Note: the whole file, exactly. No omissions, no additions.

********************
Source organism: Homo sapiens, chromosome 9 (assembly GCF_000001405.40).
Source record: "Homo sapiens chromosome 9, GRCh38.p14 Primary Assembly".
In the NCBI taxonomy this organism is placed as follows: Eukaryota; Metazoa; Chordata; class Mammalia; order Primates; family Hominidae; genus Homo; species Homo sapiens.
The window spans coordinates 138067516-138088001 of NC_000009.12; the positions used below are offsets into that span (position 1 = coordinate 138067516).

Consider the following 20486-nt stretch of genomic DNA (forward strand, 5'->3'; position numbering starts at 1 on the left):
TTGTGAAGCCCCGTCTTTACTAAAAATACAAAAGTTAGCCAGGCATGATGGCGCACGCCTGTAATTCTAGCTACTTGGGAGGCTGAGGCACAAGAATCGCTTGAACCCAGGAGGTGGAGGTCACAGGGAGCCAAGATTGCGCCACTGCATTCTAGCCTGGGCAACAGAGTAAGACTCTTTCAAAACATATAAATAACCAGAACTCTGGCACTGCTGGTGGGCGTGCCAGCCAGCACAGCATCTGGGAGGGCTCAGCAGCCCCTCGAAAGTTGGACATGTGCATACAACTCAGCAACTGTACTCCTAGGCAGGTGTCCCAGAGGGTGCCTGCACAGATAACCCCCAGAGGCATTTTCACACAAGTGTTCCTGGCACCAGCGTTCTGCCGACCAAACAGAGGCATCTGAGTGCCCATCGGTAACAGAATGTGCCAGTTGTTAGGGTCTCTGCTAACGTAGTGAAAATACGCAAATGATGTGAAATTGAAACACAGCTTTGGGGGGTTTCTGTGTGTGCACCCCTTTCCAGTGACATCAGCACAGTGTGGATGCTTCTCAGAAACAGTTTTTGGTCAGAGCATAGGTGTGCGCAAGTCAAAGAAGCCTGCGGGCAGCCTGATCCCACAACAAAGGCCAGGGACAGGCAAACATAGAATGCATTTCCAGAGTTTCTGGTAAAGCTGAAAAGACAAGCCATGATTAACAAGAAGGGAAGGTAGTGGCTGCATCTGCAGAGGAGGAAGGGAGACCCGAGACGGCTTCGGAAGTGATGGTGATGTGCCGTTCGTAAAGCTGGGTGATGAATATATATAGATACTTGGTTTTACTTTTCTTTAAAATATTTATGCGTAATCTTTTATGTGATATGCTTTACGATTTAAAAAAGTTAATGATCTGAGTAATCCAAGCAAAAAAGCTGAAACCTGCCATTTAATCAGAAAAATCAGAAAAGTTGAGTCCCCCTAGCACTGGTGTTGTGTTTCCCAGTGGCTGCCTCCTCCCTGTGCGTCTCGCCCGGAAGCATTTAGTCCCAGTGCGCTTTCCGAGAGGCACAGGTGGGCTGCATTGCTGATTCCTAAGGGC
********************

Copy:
Source organism: Homo sapiens, chromosome 9 (assembly GCF_000001405.40).
Source record: "Homo sapiens chromosome 9, GRCh38.p14 Primary Assembly".
In the NCBI taxonomy this organism is placed as follows: Eukaryota; Metazoa; Chordata; class Mammalia; order Primates; family Hominidae; genus Homo; species Homo sapiens.
The window spans coordinates 138067516-138088001 of NC_000009.12; the positions used below are offsets into that span (position 1 = coordinate 138067516).

Consider the following 20486-nt stretch of genomic DNA (forward strand, 5'->3'; position numbering starts at 1 on the left):
TTGTGAAGCCCCGTCTTTACTAAAAATACAAAAGTTAGCCAGGCATGATGGCGCACGCCTGTAATTCTAGCTACTTGGGAGGCTGAGGCACAAGAATCGCTTGAACCCAGGAGGTGGAGGTCACAGGGAGCCAAGATTGCGCCACTGCATTCTAGCCTGGGCAACAGAGTAAGACTCTTTCAAAACATATAAATAACCAGAACTCTGGCACTGCTGGTGGGCGTGCCAGCCAGCACAGCATCTGGGAGGGCTCAGCAGCCCCTCGAAAGTTGGACATGTGCATACAACTCAGCAACTGTACTCCTAGGCAGGTGTCCCAGAGGGTGCCTGCACAGATAACCCCCAGAGGCATTTTCACACAAGTGTTCCTGGCACCAGCGTTCTGCCGACCAAACAGAGGCATCTGAGTGCCCATCGGTAACAGAATGTGCCAGTTGTTAGGGTCTCTGCTAACGTAGTGAAAATACGCAAATGATGTGAAATTGAAACACAGCTTTGGGGGGTTTCTGTGTGTGCACCCCTTTCCAGTGACATCAGCACAGTGTGGATGCTTCTCAGAAACAGTTTTTGGTCAGAGCATAGGTGTGCGCAAGTCAAAGAAGCCTGCGGGCAGCCTGATCCCACAACAAAGGCCAGGGACAGGCAAACATAGAATGCATTTCCAGAGTTTCTGGTAAAGCTGAAAAGACAAGCCATGATTAACAAGAAGGGAAGGTAGTGGCTGCATCTGCAGAGGAGGAAGGGAGACCCGAGACGGCTTCGGAAGTGATGGTGATGTGCCGTTCGTAAAGCTGGGTGATGAATATATATAGATACTTGGTTTTACTTTTCTTTAAAATATTTATGCGTAATCTTTTATGTGATATGCTTTACGATTTAAAAAAGTTAATGATCTGAGTAATCCAAGCAAAAAAGCTGAAACCTGCCATTTAATCAGAAAAATCAGAAAAGTTGAGTCCCCCTAGCACTGGTGTTGTGTTTCCCAGTGGCTGCCTCCTCCCTGTGCGTCTCGCCCGGAAGCATTTAGTCCCAGTGCGCTTTCCGAGAGGCACAGGTGGGCTGCATTGCTGATTCCTAAGGGC